Lewis Biggs, director of the Liverpool Biennial (which, in 2004, stirred things up a bit by hanging huge Yoko Ono posters of female breasts and pubic triangles), takes a measured view. "I think there is a lack of clear thinking about the whole situation, both within the Culture Company and those criticising the process," he says. "It is a complicated and many-layered situation.

"Robyn Archer is employed to deliver an international arts festival. She isn't employed to create a programme of community development. But at the moment no distinction is being made between those things. Consequently, those looking for an arts festival say all they hear about is community things. And those who, because they live in a deprived neighbourhood, ask, 'What's in it for me?', and don't know [what to expect]. But there doesn't seem to be a recognition that there are different answers to those different questions.
"I'm quite sure there will be a fantastic programme in 2008 - because there is a fantastic programme most years in Liverpool which most people don't know enough about."

Time to hit the streets and look at all the cranes creating (or about to create) the new Liverpool: the £390m arena and conference centre at King's Dock; the huge £92m (sic) Paradise Street redevelopment scheme forging ahead across the road from the Albert Dock; the £15m cruise liner terminal on which work is due to start soon. Cranes are easier to see than cultural programmes. At the Pier Head, Steve Cogley is checking the tickets of those about to embark on the famous Mersey ferry. Asked about capital of culture, his face lights up.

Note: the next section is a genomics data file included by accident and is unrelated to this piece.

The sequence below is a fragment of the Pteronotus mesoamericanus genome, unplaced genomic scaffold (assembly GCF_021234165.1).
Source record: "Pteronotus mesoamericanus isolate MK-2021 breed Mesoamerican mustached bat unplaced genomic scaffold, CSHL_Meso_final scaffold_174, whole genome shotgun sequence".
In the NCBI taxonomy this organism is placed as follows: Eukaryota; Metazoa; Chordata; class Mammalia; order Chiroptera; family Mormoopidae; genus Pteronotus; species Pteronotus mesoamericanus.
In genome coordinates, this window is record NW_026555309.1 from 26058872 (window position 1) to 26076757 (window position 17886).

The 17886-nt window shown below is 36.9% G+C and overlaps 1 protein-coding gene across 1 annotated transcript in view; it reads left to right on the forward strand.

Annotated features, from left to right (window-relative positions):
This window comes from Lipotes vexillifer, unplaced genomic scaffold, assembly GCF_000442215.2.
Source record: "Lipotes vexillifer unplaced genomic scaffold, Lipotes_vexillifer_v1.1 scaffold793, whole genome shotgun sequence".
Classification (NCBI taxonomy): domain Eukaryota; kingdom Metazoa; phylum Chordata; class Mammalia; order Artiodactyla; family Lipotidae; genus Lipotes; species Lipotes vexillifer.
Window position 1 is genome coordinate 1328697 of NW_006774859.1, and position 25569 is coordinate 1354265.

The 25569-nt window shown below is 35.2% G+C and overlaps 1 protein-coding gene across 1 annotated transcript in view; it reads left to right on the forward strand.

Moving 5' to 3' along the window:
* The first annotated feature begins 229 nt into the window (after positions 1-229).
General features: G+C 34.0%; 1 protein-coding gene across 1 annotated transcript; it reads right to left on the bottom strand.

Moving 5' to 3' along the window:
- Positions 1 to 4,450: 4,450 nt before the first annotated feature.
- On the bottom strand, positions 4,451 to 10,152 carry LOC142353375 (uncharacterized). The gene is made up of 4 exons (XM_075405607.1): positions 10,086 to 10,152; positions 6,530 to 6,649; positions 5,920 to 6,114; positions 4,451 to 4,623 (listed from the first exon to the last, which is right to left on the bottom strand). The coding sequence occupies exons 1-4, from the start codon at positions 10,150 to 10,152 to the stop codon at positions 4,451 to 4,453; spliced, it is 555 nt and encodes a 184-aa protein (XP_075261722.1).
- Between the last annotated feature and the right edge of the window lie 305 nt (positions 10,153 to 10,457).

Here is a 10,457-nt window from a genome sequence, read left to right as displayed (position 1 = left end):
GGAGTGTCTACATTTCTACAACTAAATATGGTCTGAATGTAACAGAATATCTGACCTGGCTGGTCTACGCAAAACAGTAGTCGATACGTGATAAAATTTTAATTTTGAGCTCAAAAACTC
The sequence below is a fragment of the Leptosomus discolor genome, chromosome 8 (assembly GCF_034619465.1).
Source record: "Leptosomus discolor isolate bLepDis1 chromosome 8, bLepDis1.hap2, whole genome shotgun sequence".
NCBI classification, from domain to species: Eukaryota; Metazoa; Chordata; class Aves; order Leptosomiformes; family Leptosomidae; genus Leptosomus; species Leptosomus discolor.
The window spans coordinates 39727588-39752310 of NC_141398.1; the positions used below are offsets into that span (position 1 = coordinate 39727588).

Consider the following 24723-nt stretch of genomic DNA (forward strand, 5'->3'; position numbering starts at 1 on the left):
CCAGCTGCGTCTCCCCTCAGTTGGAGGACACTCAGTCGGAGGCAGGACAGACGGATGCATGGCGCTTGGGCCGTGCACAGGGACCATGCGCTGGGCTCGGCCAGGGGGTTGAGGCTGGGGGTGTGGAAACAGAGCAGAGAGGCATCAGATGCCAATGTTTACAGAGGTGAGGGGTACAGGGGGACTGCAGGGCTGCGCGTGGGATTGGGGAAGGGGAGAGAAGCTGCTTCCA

"I think it's wonderful," he says. "It's putting us on the map again where we should be. It will bring improvements, give us something to be proud about, put a smile on our face. You can see what is happening already, notice the changes. We are like a phoenix rising from the ashes. "I want a big party in 2008. I'm standing here in my party frock, ready to go. But we are also looking beyond 2008. It doesn't stop there. It's about what happens afterwards - more jobs, improved prospects, a better society.
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Old March 9th, 2006, 03:18 PM   #77
kung_fuzi
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Typical stock article on Liverpools supposed woes.
I can't be bothered buying newspapers anymore,they just seem to fill up their pages with sensational rubbish.

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Old March 9th, 2006, 04:02 PM   #78
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well what a load of crap
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Old March 10th, 2006, 10:45 PM   #79
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I`ve sent an email to the Gaurdian regarding this articlt as I regard it as the same old `Liverpool bashing` that we have been so used to over the years.

Amongst other things I have pointed out the rather local glaring ommission of a sunken landing stage and that the £92m (sic) redevelopment was in fact £900m.

I have suggested that they suspend any payment he was expecting and that they should send in a proper reporter - a 10 year old with some pen and paper.
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Business & leisure...
Projected investment of £Bns+
www.liverpoolwaters.co.uk
http://www.wirralwaters.com/
1,000s of maitime companies employ 10s of 1,000s of staff with an annual turnover of £2.5bns+ / 15% of the Merseyside economy. The Super Port of Liverpool is expanding & with 150,000 ship movements a year, the River Mersey is the UK’s 3rd busiest estuary.
http://www.shipais.com/index.php
The Merseyrail network runs 700 services a day, the most intense of any in the UK apart from London Underground.
http://visitliverpool.com/
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Old March 12th, 2006, 11:09 AM   #80
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Good man. Reading through that article is making me laugh quite considerably. It makes it sound as though armageddon is upon us.